KITCHENER — A protein-rich food with exotic origins is providing a new market for Ontario’s soybean growers. It’s called tempeh and it has been a staple food in Indonesia for centuries.
Henry’s Tempeh, a fast-growing Kitchener company has now introduced the soy-based product to Ontario consumers, including distribution deals with major supermarket chains.
Tempeh is made by a natural culturing and controlled fermentation process that binds soybeans into a cake form with the help of fungi starter culture.
Tofu has been the most popular soy-based food on the market, but gets snubbed by some consumers because of its bland taste and spongy texture.
The folks behind Henry’s Tempeh say their products have many advantages over tofu. It has a solid texture and a nutty, earthy taste. It has twice as much protein content as tofu, much more fibre and the fermentation process helps break down the protein, making it more digestible.
“It has a lot of growth potential. Tofu has been on the market for 20-30 years but this is just hitting the main- stream,” said Phil Diceanu who co-owns the business with Jason Jurchuk.
Diceanu said Tempeh can be marinated, grilled, toasted or baked for use in a wide variety of recipes including pastas, curries and stews.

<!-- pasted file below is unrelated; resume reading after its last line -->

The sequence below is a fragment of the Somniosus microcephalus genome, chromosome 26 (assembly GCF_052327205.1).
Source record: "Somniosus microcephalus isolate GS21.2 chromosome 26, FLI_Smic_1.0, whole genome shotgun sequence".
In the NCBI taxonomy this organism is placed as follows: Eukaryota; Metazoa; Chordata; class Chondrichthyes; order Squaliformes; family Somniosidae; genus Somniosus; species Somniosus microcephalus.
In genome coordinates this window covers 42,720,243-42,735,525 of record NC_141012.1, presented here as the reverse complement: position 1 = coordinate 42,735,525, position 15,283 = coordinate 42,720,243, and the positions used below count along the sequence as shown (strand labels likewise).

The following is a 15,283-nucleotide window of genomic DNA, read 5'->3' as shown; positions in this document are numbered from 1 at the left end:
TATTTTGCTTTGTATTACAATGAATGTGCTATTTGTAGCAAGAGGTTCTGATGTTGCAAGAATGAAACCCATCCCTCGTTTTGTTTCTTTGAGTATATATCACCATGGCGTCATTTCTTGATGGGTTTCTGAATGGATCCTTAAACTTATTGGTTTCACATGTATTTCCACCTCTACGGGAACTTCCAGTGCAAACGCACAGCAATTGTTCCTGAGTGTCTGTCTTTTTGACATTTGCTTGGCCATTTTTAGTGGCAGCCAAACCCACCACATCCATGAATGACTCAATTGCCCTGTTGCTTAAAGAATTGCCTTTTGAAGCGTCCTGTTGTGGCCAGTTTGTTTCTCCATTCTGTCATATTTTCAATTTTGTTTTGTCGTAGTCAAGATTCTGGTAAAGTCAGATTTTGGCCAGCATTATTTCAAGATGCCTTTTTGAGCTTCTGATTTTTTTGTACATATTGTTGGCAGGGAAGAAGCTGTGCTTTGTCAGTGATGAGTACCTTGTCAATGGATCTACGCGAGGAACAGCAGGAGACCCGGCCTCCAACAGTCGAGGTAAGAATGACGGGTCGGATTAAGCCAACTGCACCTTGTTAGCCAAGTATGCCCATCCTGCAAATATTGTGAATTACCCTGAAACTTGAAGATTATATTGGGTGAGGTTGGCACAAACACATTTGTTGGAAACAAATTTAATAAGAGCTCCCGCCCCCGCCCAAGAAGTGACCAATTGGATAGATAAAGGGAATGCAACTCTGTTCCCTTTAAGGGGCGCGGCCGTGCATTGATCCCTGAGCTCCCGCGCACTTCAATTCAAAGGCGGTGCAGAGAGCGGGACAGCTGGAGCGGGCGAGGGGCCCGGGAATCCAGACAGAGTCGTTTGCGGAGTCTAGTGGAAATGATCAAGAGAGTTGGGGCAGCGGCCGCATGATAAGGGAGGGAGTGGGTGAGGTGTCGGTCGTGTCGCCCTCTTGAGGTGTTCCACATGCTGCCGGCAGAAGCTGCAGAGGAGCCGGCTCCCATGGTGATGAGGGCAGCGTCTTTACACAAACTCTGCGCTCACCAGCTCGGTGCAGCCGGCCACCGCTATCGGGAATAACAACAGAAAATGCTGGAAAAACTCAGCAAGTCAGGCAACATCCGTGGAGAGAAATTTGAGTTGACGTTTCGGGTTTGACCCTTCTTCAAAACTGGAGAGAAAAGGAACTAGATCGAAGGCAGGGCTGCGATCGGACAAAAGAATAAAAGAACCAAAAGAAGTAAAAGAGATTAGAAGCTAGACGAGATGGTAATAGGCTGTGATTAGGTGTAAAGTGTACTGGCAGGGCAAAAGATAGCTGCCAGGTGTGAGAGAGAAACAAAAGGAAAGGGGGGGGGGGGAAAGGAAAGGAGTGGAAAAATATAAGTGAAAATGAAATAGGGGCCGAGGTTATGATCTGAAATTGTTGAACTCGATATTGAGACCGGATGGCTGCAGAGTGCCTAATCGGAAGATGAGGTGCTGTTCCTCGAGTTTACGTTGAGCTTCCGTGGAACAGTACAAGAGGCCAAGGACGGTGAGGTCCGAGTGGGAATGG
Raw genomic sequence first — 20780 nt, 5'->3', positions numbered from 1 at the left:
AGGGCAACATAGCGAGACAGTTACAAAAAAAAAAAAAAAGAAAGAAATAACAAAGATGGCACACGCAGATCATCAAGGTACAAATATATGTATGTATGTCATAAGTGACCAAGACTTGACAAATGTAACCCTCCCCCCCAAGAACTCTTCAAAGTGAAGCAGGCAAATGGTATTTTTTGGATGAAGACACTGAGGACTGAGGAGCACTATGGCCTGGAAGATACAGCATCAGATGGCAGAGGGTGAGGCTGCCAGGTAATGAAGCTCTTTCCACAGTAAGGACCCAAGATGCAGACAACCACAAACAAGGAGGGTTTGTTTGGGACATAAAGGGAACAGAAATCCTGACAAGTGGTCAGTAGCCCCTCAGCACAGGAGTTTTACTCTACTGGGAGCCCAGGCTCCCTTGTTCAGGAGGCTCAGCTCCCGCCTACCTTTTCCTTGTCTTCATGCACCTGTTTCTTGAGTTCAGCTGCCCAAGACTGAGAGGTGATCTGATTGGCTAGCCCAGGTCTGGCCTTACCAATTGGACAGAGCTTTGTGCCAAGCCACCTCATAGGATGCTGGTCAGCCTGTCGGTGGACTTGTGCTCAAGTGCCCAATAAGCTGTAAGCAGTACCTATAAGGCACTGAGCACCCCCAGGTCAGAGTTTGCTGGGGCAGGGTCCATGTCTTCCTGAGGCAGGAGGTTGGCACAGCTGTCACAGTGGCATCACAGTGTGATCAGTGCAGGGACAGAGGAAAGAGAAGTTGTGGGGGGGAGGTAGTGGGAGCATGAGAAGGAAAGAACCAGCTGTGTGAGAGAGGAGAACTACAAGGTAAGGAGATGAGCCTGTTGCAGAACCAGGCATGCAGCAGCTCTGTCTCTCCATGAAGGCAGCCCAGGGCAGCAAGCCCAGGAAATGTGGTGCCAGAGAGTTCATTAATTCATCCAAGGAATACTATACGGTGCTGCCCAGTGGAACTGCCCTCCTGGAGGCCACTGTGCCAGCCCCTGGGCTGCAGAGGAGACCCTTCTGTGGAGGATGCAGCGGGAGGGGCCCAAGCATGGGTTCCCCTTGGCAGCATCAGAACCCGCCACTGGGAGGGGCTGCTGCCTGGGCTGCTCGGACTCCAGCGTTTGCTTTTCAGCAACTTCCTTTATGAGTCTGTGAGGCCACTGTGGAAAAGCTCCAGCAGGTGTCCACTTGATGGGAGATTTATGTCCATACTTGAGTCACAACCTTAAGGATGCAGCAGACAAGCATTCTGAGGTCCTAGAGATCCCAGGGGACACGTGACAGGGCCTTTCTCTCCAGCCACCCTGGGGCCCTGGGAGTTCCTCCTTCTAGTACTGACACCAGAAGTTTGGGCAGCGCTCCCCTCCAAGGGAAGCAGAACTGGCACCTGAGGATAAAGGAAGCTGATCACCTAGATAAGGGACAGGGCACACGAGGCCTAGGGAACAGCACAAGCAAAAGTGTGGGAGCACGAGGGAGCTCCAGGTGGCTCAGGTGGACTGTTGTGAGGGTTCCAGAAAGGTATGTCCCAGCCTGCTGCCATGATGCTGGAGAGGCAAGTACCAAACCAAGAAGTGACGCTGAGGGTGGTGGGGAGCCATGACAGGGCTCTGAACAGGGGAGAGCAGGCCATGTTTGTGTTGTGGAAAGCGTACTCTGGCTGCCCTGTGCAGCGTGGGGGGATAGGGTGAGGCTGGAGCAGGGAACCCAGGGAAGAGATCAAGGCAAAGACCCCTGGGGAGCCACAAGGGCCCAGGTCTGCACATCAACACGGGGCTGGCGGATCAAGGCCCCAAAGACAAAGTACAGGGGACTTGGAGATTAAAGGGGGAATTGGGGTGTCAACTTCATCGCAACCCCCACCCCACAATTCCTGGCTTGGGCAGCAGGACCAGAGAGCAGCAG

The soy product has an obvious appeal to the growing number of vegan and vegetarian consumers, but Diceanu says a large segment of the company’s market are folks just interested in exploring new foods.
Henry’s Tempeh buys most of its soybeans from Konzelmann Farms, a 2,000-acre family owned and operated farm in Lambton County that has specialized in growing and processing certified organic crops since 1999.
“We pay quite a premium for certified organic soybeans but that’s what consumers are looking for,” said Diceanu. He says the market for high quality organic soybeans is clearly growing. He get inquiries from all over the world from entrepreneurs interested in starting a tempeh company and the most frequent question is where his company sources its organic soybeans.
The company is named for its founder, Henry Schmidt, who started the business on Salt Spring Island in British Columbia back in 2002. Schmidt moved the company to Kitchener, and Paul Sauder, who spent a number of years in Indonesia, joined the business. Sauder bought the company in 2012 and brought in his friends, Diceanu and Jurchuk. In 2016 the company moved into a new 2,400 sq. ft facility in a Kitchener business park . The plant was expanded again last year on the same site to meet growing demand. Sauder left the business last year and Diceanu and Jurchuk took over.
Henry’s Tempeh is sold in 300 stores from Manitoba to Nova Scotia, including Metro, Food Basics and Farm Boy, as well as a number of smaller organic food retailers.
Tempeh is available in its original flavour and four new flavours — curry, basil, red pepper and kasha. Henry’s Tempeh is pasteurized and ready to eat straight out of the package. The refrigerated products can last unopened for four months.